“First of all, net-front presence is a big thing and then second thing is retrievals,” Chiasson said. “There's an opportunity, I've got to be first on the puck for a rebound or things like that and get on the forecheck and get those pucks for those guys. That's what these guys want.”


Obviously, Chiasson is not going to be the offensive focal point of that line, but he also knows he always needs to be ready for the puck when Kuznetsov is on the ice. He compared Kuznetsov’s vision to that of Erik Karlsson whom he played with for two seasons while with the Ottawa Senators.

“Karl was the type of guy that you had to be ready. You would think he didn’t see you, but he knew exactly where you were. There's only a few players like that in the league. I think Kuzy's one of them here. But definitely you've got to be aware of everything that's going on on the ice.”

“I wish I had that vision and the things that he does,” Chiasson added. “I don't think you've got to be scared with that, you've just got to go and enjoy it and make the best out of it.”

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How Nicklas Backstrom saved the Capitals 3 different times in Game 5

How Nicklas Backstrom saved the Capitals 3 different times in Game 5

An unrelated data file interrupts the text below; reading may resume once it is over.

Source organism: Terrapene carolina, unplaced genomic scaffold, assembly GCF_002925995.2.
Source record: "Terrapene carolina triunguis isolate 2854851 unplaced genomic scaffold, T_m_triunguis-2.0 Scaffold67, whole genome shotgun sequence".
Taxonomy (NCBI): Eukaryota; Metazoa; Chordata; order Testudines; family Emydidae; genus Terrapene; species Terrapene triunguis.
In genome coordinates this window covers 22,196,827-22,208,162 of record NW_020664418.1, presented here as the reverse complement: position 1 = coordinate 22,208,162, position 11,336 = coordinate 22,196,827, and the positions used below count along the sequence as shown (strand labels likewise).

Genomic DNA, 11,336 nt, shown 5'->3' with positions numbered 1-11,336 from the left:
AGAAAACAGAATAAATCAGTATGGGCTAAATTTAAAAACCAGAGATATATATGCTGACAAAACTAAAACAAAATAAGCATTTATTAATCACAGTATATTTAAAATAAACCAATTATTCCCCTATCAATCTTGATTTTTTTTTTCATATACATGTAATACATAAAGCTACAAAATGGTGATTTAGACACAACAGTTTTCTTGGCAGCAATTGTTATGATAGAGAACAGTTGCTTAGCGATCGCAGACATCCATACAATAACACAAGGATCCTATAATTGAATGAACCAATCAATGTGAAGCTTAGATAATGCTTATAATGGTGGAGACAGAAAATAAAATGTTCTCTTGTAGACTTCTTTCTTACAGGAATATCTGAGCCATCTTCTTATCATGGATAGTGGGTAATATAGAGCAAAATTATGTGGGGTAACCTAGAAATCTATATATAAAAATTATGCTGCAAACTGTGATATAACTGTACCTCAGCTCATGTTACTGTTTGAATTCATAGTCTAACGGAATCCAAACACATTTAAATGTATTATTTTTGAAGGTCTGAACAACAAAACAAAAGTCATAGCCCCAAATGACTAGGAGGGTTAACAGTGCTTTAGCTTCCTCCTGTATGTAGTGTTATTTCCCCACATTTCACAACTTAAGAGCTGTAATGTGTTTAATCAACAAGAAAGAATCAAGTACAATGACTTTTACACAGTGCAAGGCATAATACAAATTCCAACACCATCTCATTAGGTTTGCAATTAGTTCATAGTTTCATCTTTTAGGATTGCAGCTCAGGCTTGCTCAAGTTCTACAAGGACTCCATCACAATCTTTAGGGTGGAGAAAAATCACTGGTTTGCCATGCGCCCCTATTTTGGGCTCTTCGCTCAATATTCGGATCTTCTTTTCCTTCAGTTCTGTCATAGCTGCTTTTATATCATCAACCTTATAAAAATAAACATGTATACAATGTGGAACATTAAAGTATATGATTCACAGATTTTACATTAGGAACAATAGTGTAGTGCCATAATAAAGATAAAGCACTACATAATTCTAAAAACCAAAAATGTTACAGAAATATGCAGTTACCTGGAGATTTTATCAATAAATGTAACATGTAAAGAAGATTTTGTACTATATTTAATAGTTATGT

The Capitals found themselves in deep trouble on Saturday.

Game 5 at Capital One Arena provided Washington a golden opportunity to take a 3-2 lead in their 2018 Stanley Cup Playoff first-round series against the Columbus Blue Jackets. A loss -- another home loss -- would have been a devastating blow.

After battling back from a 2-0 series deficit, to lose in Washington would mean facing elimination in Columbus. Game 5 was the game the Caps needed and it would have slipped away from them if not for Nicklas Backstrom.

The Caps’ most underrated superstar -- the one who is constantly overshadowed by the likes of Alex Ovechkin and Braden Holtby -- took center stage on Saturday as he tipped a Dmitry Orlov shot past Sergei Bobrovsky at 11:53 of overtime to seal the victory for Washington.

“It was just a good shot from [Orlov],” Backstrom said after the game. “I thought before he had a chance to block it, and I got a tip on it, and it’s usually what happens in the playoffs. Tip goals or rebound goals. That’s the way it is. It was nice.”